Despite these promising stories, some commentators, development organizations and trade unions argue workers in global supply chains continue to face many problems of low pay and poor conditions of work, especially in ‘low-skill’ sectors such as agriculture and textiles. Some of the fastest growing developing countries show the least signs of progress on basic gender equality outcomes: “Formal regular waged work has the greatest transformative potential for women, but this potential has remained limited because of the lack of creation of decent jobs, and because of segmentation of labour markets.” (DFID/IDRC 2012, p.3)

In the context of global supply chains, MNEs rely on a largely flexible and mobile workforce. There is a heavy reliance on female, casual, migrant and contract labour in order to meet seasonal fluctuations in demand, or sudden changes in orders. (Dejardin, 2008; Staritz and Reis, 2013) Women are largely concentrated in lower segments of global supply chains, often beyond the reach of MNE corporate practices that provide legal and social protection for workers. In practice, where there is sub-contracting, jobs are insecure, wages are low, and working conditions are poor. (Barrientos, 2007) Work in global production systems also replicates and reinforces gender inequalities, where women are segregated into stereotypical “feminine occupations” and lower-skilled jobs, where a low value is associated with women’s work and skills.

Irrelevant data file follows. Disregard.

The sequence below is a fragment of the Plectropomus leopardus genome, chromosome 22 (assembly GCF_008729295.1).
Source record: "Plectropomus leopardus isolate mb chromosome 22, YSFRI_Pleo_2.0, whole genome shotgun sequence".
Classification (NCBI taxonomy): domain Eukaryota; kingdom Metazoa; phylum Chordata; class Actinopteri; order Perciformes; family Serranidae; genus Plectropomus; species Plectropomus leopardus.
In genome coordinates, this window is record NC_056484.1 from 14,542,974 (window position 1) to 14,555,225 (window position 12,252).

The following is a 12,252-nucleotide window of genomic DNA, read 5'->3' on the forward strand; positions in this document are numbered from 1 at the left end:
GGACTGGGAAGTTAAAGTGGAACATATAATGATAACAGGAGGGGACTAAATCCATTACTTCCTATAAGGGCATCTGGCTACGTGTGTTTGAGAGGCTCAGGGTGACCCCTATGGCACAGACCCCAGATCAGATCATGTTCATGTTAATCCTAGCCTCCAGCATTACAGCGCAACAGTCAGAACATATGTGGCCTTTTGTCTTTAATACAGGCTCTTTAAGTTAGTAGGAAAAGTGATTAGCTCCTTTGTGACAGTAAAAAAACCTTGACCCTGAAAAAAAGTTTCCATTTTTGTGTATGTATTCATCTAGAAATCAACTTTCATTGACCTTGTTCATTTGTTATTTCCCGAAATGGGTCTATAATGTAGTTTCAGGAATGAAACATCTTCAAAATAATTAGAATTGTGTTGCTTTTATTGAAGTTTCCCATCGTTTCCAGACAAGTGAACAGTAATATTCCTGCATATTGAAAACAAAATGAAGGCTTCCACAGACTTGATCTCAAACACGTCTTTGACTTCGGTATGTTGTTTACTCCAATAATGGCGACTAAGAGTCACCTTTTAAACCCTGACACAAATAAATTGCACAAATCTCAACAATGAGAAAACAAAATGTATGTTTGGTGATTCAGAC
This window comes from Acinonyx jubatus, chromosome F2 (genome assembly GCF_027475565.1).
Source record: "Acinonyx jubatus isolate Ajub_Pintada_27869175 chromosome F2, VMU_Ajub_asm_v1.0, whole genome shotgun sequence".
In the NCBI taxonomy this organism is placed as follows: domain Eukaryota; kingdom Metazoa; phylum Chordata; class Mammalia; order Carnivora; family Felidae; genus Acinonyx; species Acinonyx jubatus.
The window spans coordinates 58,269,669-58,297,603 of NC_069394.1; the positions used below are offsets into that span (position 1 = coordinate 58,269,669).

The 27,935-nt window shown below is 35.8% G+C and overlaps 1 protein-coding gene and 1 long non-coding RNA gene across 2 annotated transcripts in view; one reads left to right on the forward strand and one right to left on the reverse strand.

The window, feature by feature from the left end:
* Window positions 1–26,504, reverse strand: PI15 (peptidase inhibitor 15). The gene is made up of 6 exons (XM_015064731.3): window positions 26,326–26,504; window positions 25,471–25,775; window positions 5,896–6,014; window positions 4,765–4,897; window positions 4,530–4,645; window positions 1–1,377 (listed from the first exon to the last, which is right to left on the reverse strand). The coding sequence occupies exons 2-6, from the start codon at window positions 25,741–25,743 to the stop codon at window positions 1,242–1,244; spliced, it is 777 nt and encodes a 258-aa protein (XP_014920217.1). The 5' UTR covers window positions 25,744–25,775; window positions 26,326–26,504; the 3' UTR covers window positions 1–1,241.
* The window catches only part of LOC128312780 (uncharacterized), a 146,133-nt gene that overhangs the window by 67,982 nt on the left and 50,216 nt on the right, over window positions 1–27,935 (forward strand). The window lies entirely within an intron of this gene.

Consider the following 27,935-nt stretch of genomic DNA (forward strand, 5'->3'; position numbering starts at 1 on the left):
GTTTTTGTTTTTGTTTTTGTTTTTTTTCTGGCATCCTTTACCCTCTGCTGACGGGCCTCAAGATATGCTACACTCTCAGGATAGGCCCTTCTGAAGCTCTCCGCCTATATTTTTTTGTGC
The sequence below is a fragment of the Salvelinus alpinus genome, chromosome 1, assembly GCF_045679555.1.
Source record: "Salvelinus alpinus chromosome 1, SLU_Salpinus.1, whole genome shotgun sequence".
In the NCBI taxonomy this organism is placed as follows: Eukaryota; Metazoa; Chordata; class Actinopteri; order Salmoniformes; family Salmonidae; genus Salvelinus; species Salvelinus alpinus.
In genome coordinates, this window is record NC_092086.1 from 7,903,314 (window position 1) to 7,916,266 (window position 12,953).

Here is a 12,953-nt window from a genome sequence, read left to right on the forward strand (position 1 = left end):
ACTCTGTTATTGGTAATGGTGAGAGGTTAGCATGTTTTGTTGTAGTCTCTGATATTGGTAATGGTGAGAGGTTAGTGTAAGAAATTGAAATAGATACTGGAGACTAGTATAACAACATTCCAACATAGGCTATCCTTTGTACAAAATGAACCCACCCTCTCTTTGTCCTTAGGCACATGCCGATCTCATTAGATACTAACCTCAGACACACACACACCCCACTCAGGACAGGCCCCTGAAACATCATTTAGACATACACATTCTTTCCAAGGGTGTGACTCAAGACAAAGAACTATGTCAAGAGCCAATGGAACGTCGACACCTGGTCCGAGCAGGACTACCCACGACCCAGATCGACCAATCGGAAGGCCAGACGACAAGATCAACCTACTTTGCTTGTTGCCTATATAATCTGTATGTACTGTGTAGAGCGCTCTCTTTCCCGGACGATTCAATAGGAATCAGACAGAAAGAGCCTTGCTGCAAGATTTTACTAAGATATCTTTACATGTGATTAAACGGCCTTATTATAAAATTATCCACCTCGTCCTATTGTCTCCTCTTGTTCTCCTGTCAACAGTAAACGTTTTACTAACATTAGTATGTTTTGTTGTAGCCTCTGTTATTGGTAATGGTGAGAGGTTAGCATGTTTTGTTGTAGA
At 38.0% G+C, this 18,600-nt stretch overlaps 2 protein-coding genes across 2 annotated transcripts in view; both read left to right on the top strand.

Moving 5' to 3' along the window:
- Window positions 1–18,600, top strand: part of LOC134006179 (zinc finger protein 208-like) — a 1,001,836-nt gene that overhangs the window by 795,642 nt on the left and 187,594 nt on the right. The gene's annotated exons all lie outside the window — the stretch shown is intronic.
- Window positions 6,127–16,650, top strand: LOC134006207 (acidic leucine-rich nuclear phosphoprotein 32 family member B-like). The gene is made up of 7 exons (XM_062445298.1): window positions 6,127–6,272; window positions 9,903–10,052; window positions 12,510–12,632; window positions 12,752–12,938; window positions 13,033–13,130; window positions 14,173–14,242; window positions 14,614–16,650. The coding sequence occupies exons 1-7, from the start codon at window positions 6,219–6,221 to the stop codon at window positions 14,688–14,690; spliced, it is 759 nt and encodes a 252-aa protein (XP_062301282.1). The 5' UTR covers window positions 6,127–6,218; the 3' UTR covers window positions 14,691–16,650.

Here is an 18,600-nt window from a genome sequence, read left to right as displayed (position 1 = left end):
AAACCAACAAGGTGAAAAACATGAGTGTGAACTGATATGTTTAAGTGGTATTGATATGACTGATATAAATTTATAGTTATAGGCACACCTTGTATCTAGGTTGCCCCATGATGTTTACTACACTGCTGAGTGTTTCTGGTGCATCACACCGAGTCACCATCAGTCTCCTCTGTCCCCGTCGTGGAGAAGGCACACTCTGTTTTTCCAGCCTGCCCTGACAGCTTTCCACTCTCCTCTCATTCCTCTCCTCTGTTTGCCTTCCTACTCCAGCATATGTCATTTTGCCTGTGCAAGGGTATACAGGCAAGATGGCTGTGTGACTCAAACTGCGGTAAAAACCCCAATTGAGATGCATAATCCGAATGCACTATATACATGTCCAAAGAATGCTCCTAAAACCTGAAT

Better Work argues that while a garment job for a woman is a positive development by virtue of its existence, it does not necessarily result in empowerment or even equality. Dan Rees, Director of ILO Better Work believes these (mainly female) jobs are important: “paid factory work can provide a better alternative to workers than other options available, such as unpaid family agriculture or domestic work.” Improved working conditions for women can have a domino effect, leading to greater investment by women in children’s health and education and household income. In Viet Nam, family remittances from workers in the factories where Better Work operate are increasing over time: 70 per cent of workers send money to family members, and women send home 24 per cent more than men.

For further information see:
Better Work:

Providing good conditions for women workers has an impact that stretches significantly beyond the factory floor. Ultimately, factory work will not be empowering for women workers unless the disadvantages they often face are tackled head on. Paid work can and should create opportunities for women to realize their rights, express their voice and develop their skills.